Genesis Means Origins

The first book of the Bible tells of the origins of the world and of a very interesting family eventually known as the children of Israel.

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The root of Joseph's conflict with his brothers lies in his status as Jacob's favorite son. (Given the troubles that he went through with his own brother and parents, one would think Jacob would know better, but this is a recurring theme throughout the Torah.) His brothers fake his death and sell him to a passing slave caravan. He ends up in Egvpt where, after a series of misadventures, his mastery of dream interpretation raises him to the status of the Pharaoh's principle advisor. His ingenuity in the face of a lengthy famine helps Pharaoh consolidate his hold over Egypt, and indirectly brings him face to face with his brothers once more. After tormenting them with accusations of theft (with planted evidence to back him up), he finally reveals himself to them, they bring the aged Jacob to Egypt reuniting the family, and they all live happily ever after in Egypt, more or less.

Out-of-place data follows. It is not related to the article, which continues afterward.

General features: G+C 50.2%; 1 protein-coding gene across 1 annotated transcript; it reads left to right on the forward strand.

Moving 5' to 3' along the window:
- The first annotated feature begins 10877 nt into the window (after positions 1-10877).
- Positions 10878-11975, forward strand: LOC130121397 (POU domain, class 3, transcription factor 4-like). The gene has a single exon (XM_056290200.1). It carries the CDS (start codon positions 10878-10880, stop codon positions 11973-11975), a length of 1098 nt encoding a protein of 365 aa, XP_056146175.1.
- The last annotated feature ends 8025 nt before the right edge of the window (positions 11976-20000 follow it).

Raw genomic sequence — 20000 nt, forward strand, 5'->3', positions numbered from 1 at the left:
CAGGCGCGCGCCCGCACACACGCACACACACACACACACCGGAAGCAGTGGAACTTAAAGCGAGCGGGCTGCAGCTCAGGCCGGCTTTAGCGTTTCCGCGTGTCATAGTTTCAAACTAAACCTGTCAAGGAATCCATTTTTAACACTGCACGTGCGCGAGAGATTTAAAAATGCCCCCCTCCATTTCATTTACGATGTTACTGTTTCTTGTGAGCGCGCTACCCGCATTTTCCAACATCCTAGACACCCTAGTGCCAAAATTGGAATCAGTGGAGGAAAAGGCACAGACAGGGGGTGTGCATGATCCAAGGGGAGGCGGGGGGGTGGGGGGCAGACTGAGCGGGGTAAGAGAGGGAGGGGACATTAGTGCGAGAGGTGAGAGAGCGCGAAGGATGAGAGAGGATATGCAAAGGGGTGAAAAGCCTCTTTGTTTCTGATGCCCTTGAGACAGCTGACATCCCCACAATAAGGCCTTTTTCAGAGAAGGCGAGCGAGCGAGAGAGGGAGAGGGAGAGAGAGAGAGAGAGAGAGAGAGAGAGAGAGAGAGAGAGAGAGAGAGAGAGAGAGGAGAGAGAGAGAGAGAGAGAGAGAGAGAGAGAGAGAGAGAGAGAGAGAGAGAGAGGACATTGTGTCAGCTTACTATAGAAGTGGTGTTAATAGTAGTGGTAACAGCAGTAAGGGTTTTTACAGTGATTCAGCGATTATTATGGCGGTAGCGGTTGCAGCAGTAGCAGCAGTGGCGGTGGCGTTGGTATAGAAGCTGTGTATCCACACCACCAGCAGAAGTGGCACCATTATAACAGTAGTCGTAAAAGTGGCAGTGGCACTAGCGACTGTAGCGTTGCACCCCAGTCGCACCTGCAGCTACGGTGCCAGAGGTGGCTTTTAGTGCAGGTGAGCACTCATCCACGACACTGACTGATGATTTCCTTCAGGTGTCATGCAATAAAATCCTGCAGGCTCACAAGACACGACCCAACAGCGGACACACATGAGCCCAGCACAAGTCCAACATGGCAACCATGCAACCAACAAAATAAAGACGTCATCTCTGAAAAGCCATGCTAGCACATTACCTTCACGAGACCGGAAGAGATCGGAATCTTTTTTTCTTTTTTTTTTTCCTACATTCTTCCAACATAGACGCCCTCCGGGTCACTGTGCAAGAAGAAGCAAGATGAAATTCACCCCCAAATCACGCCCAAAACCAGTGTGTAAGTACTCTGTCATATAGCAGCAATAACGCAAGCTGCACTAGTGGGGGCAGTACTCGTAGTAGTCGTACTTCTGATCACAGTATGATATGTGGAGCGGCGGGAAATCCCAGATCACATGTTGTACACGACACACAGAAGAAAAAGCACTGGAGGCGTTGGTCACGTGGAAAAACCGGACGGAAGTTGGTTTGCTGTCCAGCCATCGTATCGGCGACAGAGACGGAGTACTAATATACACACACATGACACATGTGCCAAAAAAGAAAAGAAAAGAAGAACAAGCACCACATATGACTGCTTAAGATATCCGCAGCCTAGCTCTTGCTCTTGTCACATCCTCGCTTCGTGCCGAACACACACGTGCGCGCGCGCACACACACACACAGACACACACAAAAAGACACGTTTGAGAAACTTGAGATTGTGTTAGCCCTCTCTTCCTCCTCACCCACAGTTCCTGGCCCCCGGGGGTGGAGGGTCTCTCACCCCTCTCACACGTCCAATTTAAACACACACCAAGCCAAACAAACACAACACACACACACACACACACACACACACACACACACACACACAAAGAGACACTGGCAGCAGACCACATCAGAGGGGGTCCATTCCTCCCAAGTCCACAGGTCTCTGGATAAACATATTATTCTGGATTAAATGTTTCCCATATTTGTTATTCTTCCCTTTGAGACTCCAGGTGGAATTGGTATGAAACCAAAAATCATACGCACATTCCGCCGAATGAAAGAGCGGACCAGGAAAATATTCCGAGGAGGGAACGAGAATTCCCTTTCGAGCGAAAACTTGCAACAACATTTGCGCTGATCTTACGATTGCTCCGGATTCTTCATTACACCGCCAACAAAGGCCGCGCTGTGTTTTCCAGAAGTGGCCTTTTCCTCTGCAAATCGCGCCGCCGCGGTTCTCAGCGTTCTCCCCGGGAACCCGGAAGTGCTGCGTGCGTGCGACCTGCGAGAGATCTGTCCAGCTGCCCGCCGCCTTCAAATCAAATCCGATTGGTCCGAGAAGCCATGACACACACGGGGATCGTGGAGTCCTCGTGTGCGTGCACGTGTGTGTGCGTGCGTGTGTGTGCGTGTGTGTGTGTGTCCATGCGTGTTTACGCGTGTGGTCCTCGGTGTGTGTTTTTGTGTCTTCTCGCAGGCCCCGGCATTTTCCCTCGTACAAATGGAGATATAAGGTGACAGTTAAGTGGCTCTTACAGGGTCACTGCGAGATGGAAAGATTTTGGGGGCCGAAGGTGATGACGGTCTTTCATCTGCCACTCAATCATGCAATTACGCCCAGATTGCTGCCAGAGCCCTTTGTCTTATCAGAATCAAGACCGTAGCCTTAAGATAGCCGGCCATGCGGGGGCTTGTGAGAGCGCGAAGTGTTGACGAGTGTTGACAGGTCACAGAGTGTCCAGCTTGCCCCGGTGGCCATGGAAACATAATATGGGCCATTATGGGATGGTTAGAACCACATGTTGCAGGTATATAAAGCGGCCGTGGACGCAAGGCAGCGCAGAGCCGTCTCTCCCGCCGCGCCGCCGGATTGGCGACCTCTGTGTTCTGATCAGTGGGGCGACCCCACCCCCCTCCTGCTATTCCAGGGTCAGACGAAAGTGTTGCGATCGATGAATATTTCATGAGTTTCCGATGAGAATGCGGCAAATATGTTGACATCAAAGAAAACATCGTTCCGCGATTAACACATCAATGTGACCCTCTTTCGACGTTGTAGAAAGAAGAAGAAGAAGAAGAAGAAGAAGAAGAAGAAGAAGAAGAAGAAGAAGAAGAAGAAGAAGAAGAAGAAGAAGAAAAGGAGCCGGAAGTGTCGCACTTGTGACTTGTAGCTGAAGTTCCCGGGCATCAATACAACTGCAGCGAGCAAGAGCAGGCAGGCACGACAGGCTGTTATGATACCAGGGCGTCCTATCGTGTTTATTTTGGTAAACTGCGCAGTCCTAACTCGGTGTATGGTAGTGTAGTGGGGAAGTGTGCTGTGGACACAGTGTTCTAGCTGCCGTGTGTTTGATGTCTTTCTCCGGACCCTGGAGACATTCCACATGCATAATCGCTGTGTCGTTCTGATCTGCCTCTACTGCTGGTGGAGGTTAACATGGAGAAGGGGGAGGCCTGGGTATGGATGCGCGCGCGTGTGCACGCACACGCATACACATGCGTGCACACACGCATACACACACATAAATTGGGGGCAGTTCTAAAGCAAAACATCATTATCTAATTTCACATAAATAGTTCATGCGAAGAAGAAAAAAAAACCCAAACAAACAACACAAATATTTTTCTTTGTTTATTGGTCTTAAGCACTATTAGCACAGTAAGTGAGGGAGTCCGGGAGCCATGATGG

Or at least until a new Pharaoh arises "who knew not Joseph." But that is the story of the next four books.

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George Robinson

George Robinson, author of Essential Judaism, is the recipient of a Simon Rockower Award for excellence in Jewish journalism from the American Jewish Press Association. His writing has appeared in The New York Times, The Washington Post, Newsday, Jewish Week, and The Detroit Jewish News.